On its face this multiplicity of views seems incompatible with the hypothesis of rational expectations.  If all agents have access to the same information and the same (correct) model of the economy, then, instead of a multiplicity of expectations, we would see a uniformity of expectations.  Some of this real-world diversity of expectations can, of course, be explained by “information partitions” in which market participants have access to different pieces of the “information pie.”  The force of this explanation is diminished, however, by the broad dissemination of government statistics and the widespread use of information technology to organize and analyze this data.  Moreover, economists with access to the same data and information processing capabilities nevertheless produce conflicting explanations of historical trends and events, divergent forecasts of future trends, and opposing predictions about the effects of various monetary and fiscal policies.

This multiplicity of outlooks, whether in the form of theories, models, beliefs, or expectations, calls into question the usefulness of the postulate that economies are always in equilibrium.  Even if a rational expectations, representative agent, model could be calibrated to track some time series of economic data, it could hardly explain the obvious presence of agents with diverse and, often conflicting, views.  Furthermore, if market participants are acting on the basis of inconsistent expectations, then at least some of these expectations will disappointed and some plans will have to be revised.  To insist on characterizing an economy in which the participants are planning to buy and sell at different prices as being in equilibrium is simply to insist on a stipulated definition come what may.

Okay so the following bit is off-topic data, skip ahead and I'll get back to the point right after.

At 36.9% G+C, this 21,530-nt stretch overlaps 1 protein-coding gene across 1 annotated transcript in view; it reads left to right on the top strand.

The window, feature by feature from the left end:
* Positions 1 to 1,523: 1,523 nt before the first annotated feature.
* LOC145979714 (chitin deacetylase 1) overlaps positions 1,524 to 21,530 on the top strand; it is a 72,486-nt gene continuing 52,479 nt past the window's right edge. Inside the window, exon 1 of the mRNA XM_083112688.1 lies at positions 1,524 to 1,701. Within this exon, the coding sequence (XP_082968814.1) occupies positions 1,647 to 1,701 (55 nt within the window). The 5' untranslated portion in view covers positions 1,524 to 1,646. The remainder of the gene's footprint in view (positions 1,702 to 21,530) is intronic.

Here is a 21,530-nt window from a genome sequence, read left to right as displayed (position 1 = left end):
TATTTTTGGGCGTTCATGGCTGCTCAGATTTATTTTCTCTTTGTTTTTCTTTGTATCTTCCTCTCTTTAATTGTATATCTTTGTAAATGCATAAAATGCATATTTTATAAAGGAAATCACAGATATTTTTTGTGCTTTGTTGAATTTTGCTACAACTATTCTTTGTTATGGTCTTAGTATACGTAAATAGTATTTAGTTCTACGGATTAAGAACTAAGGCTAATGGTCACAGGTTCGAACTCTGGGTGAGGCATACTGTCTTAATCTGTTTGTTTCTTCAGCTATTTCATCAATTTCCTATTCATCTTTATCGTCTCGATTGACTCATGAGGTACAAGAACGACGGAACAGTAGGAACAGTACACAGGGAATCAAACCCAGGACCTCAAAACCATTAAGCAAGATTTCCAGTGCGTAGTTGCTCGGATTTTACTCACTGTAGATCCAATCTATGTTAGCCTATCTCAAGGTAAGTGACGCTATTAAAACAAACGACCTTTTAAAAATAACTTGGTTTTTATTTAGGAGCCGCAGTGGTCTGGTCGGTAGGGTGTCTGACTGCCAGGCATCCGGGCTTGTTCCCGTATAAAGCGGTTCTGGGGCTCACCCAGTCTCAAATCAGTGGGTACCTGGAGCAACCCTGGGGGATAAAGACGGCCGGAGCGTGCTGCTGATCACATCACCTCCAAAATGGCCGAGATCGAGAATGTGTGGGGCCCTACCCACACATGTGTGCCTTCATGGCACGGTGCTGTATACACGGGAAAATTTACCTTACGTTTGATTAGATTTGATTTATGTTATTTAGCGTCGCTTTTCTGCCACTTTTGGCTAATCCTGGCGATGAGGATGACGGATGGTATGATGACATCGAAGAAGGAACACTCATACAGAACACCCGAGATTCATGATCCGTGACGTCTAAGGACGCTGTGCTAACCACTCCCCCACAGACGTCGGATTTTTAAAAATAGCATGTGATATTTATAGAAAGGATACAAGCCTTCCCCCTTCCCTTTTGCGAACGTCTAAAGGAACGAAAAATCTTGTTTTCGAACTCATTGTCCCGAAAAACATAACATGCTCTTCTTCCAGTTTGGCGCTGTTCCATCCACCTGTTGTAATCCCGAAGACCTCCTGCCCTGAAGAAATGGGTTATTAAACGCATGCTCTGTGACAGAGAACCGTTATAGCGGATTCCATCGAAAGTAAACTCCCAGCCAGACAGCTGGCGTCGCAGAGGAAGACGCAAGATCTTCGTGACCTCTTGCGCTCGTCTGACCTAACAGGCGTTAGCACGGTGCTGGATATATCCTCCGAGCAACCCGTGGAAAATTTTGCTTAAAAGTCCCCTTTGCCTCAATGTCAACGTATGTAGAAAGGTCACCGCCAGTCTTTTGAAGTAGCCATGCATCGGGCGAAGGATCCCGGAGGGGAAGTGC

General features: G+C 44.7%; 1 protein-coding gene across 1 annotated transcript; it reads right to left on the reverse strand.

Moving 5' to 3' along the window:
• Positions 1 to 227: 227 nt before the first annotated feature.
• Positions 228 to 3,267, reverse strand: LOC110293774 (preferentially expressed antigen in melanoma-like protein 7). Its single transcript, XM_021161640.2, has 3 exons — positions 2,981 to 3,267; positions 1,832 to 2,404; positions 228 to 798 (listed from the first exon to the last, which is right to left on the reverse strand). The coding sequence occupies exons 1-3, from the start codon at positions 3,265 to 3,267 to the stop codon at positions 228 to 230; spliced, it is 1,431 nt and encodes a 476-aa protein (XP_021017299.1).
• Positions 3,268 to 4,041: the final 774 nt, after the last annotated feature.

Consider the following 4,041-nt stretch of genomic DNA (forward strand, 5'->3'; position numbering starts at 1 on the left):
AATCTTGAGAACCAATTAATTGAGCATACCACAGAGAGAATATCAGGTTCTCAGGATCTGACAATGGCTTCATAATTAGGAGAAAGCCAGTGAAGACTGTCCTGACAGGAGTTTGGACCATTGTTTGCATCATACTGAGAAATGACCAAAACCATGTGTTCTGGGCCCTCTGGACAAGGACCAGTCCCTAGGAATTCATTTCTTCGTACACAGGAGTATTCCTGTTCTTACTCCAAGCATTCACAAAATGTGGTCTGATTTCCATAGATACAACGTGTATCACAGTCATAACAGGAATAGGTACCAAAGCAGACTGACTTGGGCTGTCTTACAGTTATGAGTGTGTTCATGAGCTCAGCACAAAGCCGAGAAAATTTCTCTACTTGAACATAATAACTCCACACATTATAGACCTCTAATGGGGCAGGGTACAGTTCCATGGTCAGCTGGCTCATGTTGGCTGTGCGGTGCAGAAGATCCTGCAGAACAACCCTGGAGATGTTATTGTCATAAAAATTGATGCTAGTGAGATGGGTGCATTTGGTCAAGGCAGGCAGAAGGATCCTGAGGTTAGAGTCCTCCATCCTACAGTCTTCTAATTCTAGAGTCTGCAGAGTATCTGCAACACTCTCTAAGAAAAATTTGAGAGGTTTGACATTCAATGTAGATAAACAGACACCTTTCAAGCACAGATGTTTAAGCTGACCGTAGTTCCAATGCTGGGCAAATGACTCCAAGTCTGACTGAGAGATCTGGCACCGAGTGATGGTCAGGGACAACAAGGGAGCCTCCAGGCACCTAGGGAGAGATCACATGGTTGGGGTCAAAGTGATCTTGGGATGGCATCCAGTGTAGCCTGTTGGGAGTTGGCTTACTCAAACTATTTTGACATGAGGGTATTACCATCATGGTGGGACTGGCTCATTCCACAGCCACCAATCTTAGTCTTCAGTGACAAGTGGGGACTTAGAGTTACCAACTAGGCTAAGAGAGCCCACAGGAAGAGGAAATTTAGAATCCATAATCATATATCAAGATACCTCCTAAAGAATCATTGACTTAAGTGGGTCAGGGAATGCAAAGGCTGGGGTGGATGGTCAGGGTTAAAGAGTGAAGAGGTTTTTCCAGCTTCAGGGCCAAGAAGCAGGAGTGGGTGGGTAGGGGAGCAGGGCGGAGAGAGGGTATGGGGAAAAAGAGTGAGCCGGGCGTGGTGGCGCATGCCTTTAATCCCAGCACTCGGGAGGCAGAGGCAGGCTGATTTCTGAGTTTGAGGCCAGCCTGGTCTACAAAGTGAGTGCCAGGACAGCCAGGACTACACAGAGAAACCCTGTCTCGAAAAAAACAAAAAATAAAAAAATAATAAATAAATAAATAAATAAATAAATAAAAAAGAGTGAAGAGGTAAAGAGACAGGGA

In their Anti-Keynesian manifesto, Lucas and Sargent (1979) criticize the lack of microfoundations in the Keynesian models that were developed in the 1950s, 60s, and early 70s.  Many reasons have been offered in defense of microfoundations as a necessary feature of a good macro model, including an implicit appeal to the familiar notion of autonomous agents who form and act upon their own plans and forecasts.  Thus, Lucas and Sargent chastise “economists who ten years ago championed Keynesian fiscal policy as an alternative to inefficient direct controls [now] increasingly favor the latter as ‘supplements’ to Keynesian policy” (original stress).  But it’s the gloss they add to their argument that’s most revealing.  Mocking these old fashioned Keynesians they write, “The idea seems to be that if people refuse to obey the equations we have fit to their past behavior, we can pass laws to make them do so” (original stress).  Free and independent agents keep changing their minds in response to new information, so their “past behavior” is, at best, an imperfect guide to their future behavior.